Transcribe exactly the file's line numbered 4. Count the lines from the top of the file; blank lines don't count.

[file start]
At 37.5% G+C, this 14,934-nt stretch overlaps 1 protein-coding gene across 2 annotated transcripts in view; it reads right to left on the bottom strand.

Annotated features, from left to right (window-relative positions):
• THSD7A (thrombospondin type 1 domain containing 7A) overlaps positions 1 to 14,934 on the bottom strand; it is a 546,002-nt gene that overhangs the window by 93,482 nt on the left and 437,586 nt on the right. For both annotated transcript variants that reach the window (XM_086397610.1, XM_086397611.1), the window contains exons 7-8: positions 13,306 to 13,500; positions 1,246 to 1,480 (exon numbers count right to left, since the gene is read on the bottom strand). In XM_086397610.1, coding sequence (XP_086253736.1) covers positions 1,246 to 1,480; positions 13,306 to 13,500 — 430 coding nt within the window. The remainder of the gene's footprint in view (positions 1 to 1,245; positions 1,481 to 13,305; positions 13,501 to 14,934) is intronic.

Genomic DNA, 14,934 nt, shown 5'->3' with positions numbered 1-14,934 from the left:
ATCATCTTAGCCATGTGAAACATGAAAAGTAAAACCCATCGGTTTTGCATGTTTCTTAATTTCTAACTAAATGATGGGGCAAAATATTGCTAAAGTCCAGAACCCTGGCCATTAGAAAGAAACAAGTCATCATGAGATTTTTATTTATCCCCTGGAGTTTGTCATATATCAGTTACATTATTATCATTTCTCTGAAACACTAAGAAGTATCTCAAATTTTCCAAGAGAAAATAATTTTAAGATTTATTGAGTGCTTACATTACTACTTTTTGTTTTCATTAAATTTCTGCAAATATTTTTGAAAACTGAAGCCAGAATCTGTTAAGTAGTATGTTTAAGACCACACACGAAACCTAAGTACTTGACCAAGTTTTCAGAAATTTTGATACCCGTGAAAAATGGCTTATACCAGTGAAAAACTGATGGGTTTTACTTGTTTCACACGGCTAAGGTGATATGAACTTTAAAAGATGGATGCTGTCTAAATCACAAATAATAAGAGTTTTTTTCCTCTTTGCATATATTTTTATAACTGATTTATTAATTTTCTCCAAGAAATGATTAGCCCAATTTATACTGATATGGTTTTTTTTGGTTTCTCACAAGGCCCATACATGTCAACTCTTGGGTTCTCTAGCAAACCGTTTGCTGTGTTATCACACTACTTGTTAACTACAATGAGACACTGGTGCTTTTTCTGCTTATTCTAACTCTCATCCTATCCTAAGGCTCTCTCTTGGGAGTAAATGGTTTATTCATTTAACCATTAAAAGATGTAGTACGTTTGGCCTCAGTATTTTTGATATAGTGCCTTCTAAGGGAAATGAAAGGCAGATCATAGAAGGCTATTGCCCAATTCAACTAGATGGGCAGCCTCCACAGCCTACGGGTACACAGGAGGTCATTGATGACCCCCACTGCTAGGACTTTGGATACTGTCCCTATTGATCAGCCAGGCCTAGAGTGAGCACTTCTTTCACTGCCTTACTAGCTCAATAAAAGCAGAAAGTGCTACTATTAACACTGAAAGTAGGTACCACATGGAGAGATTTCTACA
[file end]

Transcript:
Genomic DNA, 14,934 nt, shown 5'->3' with positions numbered 1-14,934 from the left: